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All is not well in social statistics sector: Ansari

Vice President M Hamid Ansari on Friday stressed the need for getting credible and complete data for better policy planning, as he noted that “all is not well” in the Indian social statistics sector.

All is not well in social statistics sector: Ansari
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Vice President M Hamid Ansari

Patna

“Developing nations like India need socio-economic information about their population to design redistributive policies. Concerns have been expressed about efficiency and efficacy of public data collection and the gaps which exist in the Indian social statics,” Ansari said delivering a key note address here at an international seminar on social statistics. He said concerns have been raised about the quality of data being generated as also about duplication of the efforts to collect statistics across various government departments, inaccessibility of national data archives and infringement of privacy by government’s data collection machinery. 

“All is not well in the Indian social statistics sector,” the vice president added. He said criticism of public statistics sector, especially when it comes to measurement of crosscutting social issues such as gender disparity, inequality, poverty and growth, seems valid.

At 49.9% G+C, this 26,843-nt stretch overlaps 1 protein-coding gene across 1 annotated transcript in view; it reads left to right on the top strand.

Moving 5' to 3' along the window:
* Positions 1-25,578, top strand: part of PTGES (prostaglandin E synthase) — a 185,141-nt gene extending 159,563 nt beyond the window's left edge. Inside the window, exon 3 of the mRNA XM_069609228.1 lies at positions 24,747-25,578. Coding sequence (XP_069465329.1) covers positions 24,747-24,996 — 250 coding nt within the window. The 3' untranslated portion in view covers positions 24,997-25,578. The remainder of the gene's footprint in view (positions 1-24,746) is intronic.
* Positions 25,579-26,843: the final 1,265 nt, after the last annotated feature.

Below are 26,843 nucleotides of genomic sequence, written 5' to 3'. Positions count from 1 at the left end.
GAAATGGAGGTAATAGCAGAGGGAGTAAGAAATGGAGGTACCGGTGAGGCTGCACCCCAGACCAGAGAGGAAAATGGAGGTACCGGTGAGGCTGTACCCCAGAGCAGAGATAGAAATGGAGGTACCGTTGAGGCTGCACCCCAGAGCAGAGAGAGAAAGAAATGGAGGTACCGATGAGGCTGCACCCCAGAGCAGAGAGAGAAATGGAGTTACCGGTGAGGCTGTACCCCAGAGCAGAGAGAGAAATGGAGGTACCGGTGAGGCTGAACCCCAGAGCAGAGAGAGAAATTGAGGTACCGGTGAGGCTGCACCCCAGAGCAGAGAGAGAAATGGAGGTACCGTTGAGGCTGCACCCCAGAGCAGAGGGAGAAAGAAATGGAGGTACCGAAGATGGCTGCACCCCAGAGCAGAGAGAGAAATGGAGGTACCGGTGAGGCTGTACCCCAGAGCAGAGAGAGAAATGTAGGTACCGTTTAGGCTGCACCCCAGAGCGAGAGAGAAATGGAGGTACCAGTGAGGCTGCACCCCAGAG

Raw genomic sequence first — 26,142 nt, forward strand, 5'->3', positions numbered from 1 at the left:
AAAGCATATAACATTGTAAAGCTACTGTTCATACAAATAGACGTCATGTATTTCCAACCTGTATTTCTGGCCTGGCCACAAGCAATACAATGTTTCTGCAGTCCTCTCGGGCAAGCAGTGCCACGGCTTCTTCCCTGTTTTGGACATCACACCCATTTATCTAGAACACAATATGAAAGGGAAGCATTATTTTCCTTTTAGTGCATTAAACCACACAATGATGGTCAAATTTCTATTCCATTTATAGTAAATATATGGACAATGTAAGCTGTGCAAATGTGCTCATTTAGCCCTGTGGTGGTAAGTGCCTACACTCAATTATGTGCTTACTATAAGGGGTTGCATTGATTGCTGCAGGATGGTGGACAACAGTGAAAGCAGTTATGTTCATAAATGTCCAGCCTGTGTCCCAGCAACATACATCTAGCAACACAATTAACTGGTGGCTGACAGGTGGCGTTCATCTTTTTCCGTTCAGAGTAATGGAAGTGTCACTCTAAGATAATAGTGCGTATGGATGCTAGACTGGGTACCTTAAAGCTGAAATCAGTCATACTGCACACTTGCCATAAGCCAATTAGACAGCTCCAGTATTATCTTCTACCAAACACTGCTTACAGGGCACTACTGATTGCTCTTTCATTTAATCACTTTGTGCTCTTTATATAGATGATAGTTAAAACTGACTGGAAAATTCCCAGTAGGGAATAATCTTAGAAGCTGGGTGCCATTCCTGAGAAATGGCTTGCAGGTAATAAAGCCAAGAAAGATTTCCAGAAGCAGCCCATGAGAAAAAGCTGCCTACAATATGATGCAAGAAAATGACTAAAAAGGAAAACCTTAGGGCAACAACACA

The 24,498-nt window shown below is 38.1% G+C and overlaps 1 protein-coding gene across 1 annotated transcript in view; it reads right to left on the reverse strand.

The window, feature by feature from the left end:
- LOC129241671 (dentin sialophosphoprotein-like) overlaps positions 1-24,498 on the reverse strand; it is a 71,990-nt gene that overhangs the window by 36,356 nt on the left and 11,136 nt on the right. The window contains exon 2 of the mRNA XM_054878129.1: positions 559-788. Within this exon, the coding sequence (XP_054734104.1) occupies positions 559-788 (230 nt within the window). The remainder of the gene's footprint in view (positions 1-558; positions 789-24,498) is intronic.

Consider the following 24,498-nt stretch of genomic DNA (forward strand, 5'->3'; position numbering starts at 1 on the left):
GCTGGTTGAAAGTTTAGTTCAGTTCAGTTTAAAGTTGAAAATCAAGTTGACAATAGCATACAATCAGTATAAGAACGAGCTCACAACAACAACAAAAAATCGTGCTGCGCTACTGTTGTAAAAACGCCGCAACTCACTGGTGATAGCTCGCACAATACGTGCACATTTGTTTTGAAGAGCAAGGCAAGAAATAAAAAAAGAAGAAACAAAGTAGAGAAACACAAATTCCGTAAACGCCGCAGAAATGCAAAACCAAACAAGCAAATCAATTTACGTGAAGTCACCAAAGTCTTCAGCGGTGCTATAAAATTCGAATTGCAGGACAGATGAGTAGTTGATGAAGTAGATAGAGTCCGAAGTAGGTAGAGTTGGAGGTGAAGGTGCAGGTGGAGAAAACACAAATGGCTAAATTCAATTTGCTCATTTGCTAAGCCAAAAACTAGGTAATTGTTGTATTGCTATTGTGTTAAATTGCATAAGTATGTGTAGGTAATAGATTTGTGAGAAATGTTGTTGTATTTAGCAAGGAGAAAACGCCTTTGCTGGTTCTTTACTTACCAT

“Our statistics have also attracted scorn on issues related to measurement of parameters related to the service sector, unorganised sector and unemployment figures,” Ansari said, adding it was not only undermining the credibility of Indian statistics globally but also hurting the analysis of some of the most important elements of the country’s economy.  He said the noted French economist Thomas Piketty has lamented the ‘huge gap’ in statistics in India exemplified by paucity of data on Income Tax and the reluctance of the government to release the caste census results. 

“Even after the government recently released official figures for income tax in 201213 which prompted a lively debate about the extent of tax evasion with commentators noting that there were very few returns at the highest end of income spectrum,” Piketty had told the media, Ansari said. “Data was too thin to draw significant conclusions about the level of inequality in India,” the vice president said quoting Piketty.

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